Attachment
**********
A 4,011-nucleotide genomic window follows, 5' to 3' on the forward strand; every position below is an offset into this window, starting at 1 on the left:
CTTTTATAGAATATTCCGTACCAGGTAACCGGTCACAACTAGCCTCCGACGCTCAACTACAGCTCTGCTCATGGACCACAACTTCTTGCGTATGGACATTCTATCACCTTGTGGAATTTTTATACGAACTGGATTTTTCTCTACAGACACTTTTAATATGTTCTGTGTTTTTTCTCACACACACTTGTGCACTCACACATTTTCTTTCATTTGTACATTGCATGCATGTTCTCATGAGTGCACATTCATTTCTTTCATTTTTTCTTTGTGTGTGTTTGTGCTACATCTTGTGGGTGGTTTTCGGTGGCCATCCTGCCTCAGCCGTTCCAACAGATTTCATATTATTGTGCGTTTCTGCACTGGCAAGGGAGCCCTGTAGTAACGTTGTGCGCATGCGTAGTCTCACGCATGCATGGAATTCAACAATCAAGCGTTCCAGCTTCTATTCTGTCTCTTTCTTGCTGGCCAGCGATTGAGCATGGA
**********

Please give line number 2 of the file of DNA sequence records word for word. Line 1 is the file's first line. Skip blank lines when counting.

CTTTTATAGAATATTCCGTACCAGGTAACCGGTCACAACTAGCCTCCGACGCTCAACTACAGCTCTGCTCATGGACCACAACTTCTTGCGTATGGACATTCTATCACCTTGTGGAATTTTTATACGAACTGGATTTTTCTCTACAGACACTTTTAATATGTTCTGTGTTTTTTCTCACACACACTTGTGCACTCACACATTTTCTTTCATTTGTACATTGCATGCATGTTCTCATGAGTGCACATTCATTTCTTTCATTTTTTCTTTGTGTGTGTTTGTGCTACATCTTGTGGGTGGTTTTCGGTGGCCATCCTGCCTCAGCCGTTCCAACAGATTTCATATTATTGTGCGTTTCTGCACTGGCAAGGGAGCCCTGTAGTAACGTTGTGCGCATGCGTAGTCTCACGCATGCATGGAATTCAACAATCAAGCGTTCCAGCTTCTATTCTGTCTCTTTCTTGCTGGCCAGCGATTGAGCATGGA